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Early Release

  • Vital Signs: National and State-Specific Patterns of Attention Deficit/Hyperactivity Disorder Treatment Among Insured Children Aged 2–5 Years — United States, 2008–2014

    	The figure above is a photograph showing a girl and a boy.MAY 3, 2016
    The American Academy of Pediatrics 2011 guidelines recommend “behavior therapy” over medication as first-line treatment for children aged 4–5 years with attention deficit/hyperactivity disorder (ADHD). CDC analyzed Medicaid and employer-sponsored insurance (ESI) claims to assess national and state-level ADHD treatment patterns among young children. Among insured children aged 2–5 years receiving clinical care for ADHD, medication treatment was more common than receipt of recommended first-line treatment with psychological services. Among children with ADHD who had ESI, receipt of psychological services did not increase after release of the 2011 guidelines.

  • Update: Ongoing Zika Virus Transmission — Puerto Rico, November 1, 2015–April 14, 2016

    APRIL 29, 2016
    During November 1, 2015–April 14, 2016, a total of 6,157 specimens from suspected Zika virus–infected patients from Puerto Rico were evaluated, and 683 (11%) had laboratory evidence of current or recent Zika virus infection. Of the 683, there were 65 (10%) symptomatic pregnant women who tested positive for Zika. A total of 17 (2%) patients required hospitalization, including five patients with suspected Guillain-Barré syndrome. One patient died after developing severe thrombocytopenia. The public health response in Puerto Rico includes increased capacity to test for Zika virus, preventing infection in pregnant women, monitoring infected pregnant women and their fetus for adverse outcomes, controlling mosquitos, and assuring the safety of blood products.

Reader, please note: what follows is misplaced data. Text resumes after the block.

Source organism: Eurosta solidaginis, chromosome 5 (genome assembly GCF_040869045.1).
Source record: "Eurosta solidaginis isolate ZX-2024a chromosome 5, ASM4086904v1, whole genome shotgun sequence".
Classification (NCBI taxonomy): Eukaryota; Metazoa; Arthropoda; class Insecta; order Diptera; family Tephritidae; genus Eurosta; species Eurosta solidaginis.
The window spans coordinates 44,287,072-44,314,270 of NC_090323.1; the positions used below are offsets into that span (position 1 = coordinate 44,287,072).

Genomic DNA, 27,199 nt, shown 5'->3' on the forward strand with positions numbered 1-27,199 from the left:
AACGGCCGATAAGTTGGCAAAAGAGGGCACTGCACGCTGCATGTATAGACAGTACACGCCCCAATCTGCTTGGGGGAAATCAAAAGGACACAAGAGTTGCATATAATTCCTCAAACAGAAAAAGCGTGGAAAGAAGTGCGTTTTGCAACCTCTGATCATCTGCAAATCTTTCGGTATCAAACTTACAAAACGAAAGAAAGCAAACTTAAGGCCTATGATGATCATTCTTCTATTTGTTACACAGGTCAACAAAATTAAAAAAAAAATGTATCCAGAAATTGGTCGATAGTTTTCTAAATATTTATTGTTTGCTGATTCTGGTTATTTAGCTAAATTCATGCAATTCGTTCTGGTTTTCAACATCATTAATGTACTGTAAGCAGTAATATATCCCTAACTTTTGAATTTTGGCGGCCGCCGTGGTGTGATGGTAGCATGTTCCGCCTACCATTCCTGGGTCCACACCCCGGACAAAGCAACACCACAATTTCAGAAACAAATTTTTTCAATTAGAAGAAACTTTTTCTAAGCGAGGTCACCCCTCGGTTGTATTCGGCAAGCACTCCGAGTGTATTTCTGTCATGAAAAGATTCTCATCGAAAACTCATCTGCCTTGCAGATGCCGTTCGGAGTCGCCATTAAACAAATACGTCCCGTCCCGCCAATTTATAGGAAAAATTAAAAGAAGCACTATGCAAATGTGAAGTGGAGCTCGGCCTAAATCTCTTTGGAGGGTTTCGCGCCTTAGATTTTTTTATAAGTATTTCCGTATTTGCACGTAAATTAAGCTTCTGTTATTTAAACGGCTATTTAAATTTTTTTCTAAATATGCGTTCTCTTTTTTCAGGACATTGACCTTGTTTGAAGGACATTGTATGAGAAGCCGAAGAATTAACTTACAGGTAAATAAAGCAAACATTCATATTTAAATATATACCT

Current Weekly


Surveillance Summaries

Recommendations and Reports

  • CDC Guideline for Prescribing Opioids for Chronic Pain — United States, 2016

    MARCH 18, 2016
    This guideline provides recommendations for primary care providers who are prescribing opioids for chronic pain outside of active cancer treatment, palliative care, and end-of-life care. The guideline addresses 1) when to initiate or continue opioids for chronic pain; 2) opioid selection, dosage, duration, follow-up, and discontinuation; and 3) assessing risk and addressing harms of opioid use. This guideline is intended to improve communication between providers and patients about the risks and benefits of opioid therapy for chronic pain, improve the safety and effectiveness of pain treatment, and reduce the risks associated with long-term opioid therapy, including abuse, dependence, overdose, and death.


  • Development of the Community Health Improvement Navigator Database of Interventions

    FEBRUARY 26, 2016
    This report describes the development of the database of interventions included in the Community Health Improvement Navigator, released by CDC in 2015. The database allows the user to easily search for multisector, collaborative, evidence-based interventions to address the underlying causes of the greatest morbidity and mortality in the United States: tobacco use and exposure, physical inactivity, unhealthy diet, high cholesterol, high blood pressure, diabetes, and obesity. Hospital administrators can use the CHI Navigator’s database of interventions to select and implement evidence-based interventions that have been effective in similar communities with similar collaborators to develop plans to address problems identified in the triennial community health needs assessment, in alignment with the IRS requirements for tax-exempt status.

Notifiable Diseases